Nearest integer function

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A plot of the nearest integer function, rounding to the nearest even integer

In computer science, the nearest integer function of real number x denoted variously by [x],[1] \lfloor x \rceil, \Vert x \Vert,[2] nint(x), or Round(x), is a function which returns the nearest integer to x. To avoid ambiguity when operating on half-integers, a rounding rule must be chosen. On most computer implementations, the selected rule is to round half-integers to the nearest even integer—for example,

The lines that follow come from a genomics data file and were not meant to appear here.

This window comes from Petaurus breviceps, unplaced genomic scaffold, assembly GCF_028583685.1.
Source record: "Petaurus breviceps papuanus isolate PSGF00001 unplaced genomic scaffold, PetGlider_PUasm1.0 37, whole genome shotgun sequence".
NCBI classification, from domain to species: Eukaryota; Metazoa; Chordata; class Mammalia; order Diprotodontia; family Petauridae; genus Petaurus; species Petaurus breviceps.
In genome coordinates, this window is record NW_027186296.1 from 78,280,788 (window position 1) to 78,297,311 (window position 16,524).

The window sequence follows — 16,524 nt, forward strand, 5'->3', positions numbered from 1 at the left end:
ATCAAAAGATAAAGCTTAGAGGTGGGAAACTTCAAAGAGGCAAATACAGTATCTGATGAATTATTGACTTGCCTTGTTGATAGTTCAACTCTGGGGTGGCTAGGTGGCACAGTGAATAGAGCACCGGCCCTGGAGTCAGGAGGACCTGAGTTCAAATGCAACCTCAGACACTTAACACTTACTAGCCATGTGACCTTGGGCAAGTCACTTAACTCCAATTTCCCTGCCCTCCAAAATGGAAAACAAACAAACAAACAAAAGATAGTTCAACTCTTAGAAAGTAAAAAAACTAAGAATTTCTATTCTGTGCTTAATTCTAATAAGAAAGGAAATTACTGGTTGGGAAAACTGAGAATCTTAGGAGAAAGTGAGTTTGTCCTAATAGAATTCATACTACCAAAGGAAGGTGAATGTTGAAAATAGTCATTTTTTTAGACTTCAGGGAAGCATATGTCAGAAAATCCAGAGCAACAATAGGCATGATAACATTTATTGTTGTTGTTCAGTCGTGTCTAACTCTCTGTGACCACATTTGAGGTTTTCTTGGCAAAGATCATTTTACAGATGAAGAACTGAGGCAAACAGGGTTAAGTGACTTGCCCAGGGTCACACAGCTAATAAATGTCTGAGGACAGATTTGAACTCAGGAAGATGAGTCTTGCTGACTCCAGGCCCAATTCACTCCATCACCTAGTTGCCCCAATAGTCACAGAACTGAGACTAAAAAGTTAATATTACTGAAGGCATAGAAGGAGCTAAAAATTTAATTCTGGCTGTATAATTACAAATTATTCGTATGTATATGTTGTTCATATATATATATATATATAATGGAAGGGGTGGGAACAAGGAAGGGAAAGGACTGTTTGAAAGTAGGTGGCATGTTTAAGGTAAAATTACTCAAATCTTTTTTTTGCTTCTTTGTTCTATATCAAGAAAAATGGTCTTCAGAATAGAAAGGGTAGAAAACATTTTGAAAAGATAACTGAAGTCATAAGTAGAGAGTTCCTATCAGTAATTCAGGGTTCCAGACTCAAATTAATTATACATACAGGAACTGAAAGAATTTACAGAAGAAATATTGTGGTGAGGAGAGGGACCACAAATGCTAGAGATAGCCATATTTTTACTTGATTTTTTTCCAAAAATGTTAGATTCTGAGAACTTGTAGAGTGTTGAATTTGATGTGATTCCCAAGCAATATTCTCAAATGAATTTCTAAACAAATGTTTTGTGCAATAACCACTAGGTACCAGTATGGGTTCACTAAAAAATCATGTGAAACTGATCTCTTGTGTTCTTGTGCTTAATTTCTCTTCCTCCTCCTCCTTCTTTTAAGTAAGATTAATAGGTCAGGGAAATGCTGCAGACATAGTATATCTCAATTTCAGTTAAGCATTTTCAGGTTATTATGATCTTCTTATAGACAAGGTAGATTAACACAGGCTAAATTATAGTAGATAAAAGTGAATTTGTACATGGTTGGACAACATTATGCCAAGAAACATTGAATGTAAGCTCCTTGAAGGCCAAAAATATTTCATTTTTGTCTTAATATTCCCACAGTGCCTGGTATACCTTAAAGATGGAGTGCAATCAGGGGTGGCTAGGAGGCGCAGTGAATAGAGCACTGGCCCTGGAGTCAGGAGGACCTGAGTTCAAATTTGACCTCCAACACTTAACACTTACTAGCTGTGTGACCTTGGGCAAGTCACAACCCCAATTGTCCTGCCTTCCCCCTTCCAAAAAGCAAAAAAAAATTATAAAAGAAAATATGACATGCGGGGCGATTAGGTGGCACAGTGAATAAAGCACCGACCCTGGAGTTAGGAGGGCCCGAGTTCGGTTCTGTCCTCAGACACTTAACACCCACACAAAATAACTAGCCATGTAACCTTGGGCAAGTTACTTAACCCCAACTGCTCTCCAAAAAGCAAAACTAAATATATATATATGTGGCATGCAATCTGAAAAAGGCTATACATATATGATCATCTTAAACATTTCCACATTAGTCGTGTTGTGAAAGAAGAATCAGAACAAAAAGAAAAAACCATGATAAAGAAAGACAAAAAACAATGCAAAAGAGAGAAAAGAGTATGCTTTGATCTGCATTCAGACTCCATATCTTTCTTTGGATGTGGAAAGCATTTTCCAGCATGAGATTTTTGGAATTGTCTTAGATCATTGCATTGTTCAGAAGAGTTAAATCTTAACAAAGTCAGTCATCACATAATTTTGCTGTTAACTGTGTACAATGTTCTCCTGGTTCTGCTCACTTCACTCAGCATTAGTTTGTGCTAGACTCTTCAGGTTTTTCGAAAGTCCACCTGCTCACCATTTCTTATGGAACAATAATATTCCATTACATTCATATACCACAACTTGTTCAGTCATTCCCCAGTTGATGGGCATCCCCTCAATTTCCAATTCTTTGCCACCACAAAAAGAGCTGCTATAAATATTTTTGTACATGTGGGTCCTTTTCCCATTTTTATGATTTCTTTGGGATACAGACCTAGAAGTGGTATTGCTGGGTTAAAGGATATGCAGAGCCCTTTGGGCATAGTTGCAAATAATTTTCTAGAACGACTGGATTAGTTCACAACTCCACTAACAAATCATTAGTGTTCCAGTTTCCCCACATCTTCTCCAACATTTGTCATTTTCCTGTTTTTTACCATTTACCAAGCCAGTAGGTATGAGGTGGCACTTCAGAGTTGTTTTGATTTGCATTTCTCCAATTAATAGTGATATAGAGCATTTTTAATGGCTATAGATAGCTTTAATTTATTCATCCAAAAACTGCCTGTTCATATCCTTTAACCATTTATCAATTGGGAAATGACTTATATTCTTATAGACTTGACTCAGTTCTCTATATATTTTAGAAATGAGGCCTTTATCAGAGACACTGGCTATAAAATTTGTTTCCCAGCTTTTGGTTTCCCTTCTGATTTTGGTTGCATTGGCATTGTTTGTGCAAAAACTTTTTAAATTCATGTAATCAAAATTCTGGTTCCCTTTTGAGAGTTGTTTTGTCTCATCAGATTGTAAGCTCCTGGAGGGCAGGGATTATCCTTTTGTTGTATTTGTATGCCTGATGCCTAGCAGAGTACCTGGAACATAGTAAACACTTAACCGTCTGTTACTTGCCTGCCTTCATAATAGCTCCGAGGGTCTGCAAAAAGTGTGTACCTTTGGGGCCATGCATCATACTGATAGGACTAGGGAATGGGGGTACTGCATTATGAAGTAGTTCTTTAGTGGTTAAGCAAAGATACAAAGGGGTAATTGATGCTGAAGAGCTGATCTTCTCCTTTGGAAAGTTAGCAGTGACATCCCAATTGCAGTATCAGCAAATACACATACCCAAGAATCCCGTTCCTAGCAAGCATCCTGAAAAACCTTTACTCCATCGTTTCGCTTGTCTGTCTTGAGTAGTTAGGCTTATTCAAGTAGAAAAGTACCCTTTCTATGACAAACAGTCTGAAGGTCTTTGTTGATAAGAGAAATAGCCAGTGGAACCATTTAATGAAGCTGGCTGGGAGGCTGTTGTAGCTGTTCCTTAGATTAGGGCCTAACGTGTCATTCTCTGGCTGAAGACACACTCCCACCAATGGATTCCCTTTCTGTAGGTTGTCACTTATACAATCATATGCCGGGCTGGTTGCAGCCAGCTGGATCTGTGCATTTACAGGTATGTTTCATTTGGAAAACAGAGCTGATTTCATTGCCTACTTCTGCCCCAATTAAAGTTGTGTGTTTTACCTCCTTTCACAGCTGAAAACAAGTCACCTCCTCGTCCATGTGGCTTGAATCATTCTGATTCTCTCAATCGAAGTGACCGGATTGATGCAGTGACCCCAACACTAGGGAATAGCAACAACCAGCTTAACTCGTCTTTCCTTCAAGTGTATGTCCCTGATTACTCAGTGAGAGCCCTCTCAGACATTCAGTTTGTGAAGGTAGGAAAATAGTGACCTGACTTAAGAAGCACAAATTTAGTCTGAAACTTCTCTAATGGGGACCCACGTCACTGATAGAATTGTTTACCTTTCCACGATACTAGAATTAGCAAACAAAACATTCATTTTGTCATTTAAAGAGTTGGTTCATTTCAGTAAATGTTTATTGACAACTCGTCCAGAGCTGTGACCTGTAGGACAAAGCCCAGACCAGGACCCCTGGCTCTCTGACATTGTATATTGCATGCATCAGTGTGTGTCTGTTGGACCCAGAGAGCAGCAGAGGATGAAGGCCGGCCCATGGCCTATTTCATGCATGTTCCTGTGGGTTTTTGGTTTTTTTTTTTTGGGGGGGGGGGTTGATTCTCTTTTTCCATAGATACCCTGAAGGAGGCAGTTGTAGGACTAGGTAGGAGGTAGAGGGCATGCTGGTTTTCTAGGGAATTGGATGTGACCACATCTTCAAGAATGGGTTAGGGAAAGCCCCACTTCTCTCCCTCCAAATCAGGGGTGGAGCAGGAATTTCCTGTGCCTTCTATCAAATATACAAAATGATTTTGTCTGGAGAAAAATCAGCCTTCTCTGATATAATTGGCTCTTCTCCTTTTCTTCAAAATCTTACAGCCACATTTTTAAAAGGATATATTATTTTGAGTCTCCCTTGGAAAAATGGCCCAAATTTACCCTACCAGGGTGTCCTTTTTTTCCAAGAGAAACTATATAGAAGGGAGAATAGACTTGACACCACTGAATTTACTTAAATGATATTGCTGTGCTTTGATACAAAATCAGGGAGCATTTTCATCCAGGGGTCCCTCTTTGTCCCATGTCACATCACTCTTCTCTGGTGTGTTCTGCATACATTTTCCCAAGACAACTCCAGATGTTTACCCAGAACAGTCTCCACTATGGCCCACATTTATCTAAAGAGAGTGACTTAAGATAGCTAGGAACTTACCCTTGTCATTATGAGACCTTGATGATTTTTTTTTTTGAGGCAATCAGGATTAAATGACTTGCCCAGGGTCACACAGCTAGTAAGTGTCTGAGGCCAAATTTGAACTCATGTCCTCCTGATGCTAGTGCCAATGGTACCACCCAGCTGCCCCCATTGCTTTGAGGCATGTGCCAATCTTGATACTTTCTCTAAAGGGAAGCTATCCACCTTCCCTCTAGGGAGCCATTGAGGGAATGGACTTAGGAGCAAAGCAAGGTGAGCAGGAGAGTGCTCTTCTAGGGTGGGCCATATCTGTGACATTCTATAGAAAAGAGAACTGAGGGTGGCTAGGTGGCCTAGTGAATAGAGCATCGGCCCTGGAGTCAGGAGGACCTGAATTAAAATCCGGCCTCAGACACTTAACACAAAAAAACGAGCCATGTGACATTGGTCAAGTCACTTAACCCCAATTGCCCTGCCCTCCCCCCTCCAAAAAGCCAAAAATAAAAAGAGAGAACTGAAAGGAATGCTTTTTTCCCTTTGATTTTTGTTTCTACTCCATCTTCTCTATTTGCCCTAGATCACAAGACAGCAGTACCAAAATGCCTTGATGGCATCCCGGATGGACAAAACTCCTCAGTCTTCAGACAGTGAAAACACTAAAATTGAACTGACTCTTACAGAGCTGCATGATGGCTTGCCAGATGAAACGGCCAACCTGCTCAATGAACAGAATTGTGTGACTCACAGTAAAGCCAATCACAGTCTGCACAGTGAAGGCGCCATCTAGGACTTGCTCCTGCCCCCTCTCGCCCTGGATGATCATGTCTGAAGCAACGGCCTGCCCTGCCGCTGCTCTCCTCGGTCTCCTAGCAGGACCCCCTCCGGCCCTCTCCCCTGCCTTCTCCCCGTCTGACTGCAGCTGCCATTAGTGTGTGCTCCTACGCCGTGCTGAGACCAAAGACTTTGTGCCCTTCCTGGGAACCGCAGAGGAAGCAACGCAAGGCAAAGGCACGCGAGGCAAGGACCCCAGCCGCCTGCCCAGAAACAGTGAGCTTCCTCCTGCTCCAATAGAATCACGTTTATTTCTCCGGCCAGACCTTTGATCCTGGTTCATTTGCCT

[1.25] = 1
[1.50] = 2
[1.75] = 2
[2.25] = 2
[2.50] = 2
[2.75] = 3
[3.25] = 3
[3.50] = 4
[3.75] = 4
[4.50] = 4
etc.

This is in accordance with the IEEE 754 standards and helps reduce bias in the result.

There are many other possible rules for tie breaking when rounding a half integer include rounding up, rounding down, rounding to or away from zero, or random rounding up or down.

See also[edit]

References[edit]

  1. ^ Weisstein, Eric W., "Nearest Integer Function", MathWorld.
  2. ^ J.W.S. Cassels (1957). An introduction to Diophantine approximation. Cambridge Tracts in Mathematics and Mathematical Physics 45. Cambridge University Press. p. 1.